Class Act: Coles & Atkins

One of the unmistakable Class Acts was Coles and Atkins, who carved out a solid reputation for them selves which became a bench mark for others to copy. There act unlike other acts of the time did not incorporate splits, gymnastic flips or gimmicks, as there sheer grace and style had standing ovations from audiences all over the world. They were also famous for there slow soft shoe tap routine which was later copied but never bettered by other acts of the time. Before Honi Coles teamed up with Cholly Atkins, he was a well established tap dancer, who after a rough start in a few duo's and trio's decided to become the best that he could. He practiced diligently for years until he felt that he was ready to perform again and he came back as one of the fastest tap dancers of the time. Honi's was well respected through out the tap community, during the latter days of his life he suffered some ill health that halted his dancing but he still maintained a presence at many tap celebrations. And also compared at many of them. Among the flash act's rivalry between them was common, as they tried to out do each other until the actual taps were no longer the important aspect of the performance. They became so acrobatic that it was more like a gymnastic competition and some groups even performed with out taps on there shoes. 

The Nicholas Brothers:The Nicholas Brothers, who seemed to encompass the qualities of both Class and Flash act, which is possibly why they became so popular, not to mention that the were a sensation as they were relatively young too. For specialty the Condos Brothers who were the wing kings were more Class than Flash as even with there near athletic wings, they still maintained a certain grace and composure.









Young Hoffers





Essay References: "Black Dance in America" by James Haskins (Harper Trophy, 1990.);"Tap! The Greatest Tap Dance Stars and Their Stories" by Rusty Frank (Wm. Morrow and Co., 1990.)

International Tap Association Newsletter, Nov/Dec (1994), Vol 5:No.4 [ITA c/o CDF, PO Box 356, Boulder, CO 80306.]

Inquirer Magazine, Sunday, Feb. 19, 1995 "Tap Roots: Ira Bernstein" article by Maralyn Lois Polak. Pp 9-10.

"Black Dance from 1619 to Today", Lynne Fauley Emery Priceton Book Co. 1988

"Hot Jazz and Jazz Dance", Roger Pryor Dodge Oxford University Press, 1995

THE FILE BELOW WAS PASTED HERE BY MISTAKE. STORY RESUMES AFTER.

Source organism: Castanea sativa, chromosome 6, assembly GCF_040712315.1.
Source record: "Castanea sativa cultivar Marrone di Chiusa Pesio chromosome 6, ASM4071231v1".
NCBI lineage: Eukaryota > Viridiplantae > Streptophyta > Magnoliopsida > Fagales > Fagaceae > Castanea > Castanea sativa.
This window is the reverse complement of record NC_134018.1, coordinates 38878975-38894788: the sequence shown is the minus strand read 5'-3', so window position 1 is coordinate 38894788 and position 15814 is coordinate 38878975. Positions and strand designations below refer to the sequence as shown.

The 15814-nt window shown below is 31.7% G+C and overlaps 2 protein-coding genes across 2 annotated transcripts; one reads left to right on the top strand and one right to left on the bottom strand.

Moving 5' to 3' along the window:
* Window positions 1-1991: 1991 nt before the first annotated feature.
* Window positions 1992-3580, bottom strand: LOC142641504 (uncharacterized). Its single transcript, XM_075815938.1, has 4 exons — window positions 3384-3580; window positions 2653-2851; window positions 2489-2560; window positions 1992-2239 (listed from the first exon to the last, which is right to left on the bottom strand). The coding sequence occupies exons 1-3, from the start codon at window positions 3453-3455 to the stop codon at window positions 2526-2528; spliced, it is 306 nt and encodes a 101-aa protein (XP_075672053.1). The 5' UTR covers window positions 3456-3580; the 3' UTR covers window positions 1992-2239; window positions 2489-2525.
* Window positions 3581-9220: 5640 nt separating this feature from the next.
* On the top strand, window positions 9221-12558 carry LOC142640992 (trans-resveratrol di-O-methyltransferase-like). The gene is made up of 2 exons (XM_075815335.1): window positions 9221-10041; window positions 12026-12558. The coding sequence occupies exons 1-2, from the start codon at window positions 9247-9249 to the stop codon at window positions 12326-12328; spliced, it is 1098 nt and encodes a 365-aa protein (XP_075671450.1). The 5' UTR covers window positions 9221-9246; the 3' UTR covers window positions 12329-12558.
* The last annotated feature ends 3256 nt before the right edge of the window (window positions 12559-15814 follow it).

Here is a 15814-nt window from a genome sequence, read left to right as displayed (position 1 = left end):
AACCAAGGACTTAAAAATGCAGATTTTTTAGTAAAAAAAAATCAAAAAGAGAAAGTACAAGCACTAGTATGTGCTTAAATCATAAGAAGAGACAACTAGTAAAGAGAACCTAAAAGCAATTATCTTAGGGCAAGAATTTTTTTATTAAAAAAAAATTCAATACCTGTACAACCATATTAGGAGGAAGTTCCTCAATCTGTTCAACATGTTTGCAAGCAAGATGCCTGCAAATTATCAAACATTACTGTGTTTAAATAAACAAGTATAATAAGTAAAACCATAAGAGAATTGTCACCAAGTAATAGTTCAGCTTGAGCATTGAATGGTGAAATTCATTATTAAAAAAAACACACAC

"The Black tradition in American Dance", Richard A Long, Prion 1989 (more classically oriented),

"Stepping on the Blues" Jacqui Malone

Tap! The Greatest Tap Stars and Their Stories - interviews with a wide variety of living tappers (at that time.) Great anecdotes and killer indices on tap dancers and filmography. A must have for tap reference.

Book: Jazz Dance - The Story of American Vernacular Dance - written in the early sixties, this documentary of American dance includes much on tap an it practitioners to that time.

A must read for tappers. Inside Tap by Anita Feldman - subtitled "Technique and Improvisation for Today's Tap Dancer" this book is and introduction to tap that offers traditional and improvisational instruction for the beginner as well as new and innovative material for the intermediate and advanced dancer. 200 pages, numerous photos. 1996, Princeton Book Company,Publishers.


 Dance Over The Years

1812 Waltz

The 19th Century's answer to the lambada, this German import won the scorn of even romantics like Lord Byron, who denounced its "lewd grasp and lawless contact." The first dance to owe its popularity to the hoi polloi and not the moneyed or the titled, the "turning dance" reached the apex of its popularity in the 18908, then petered out after World WarI.


1830 Polka

After it was performed in Paris, this plucky Bohemian folk dance caught on in royal circles, and was soon giving the waltz a run for its money.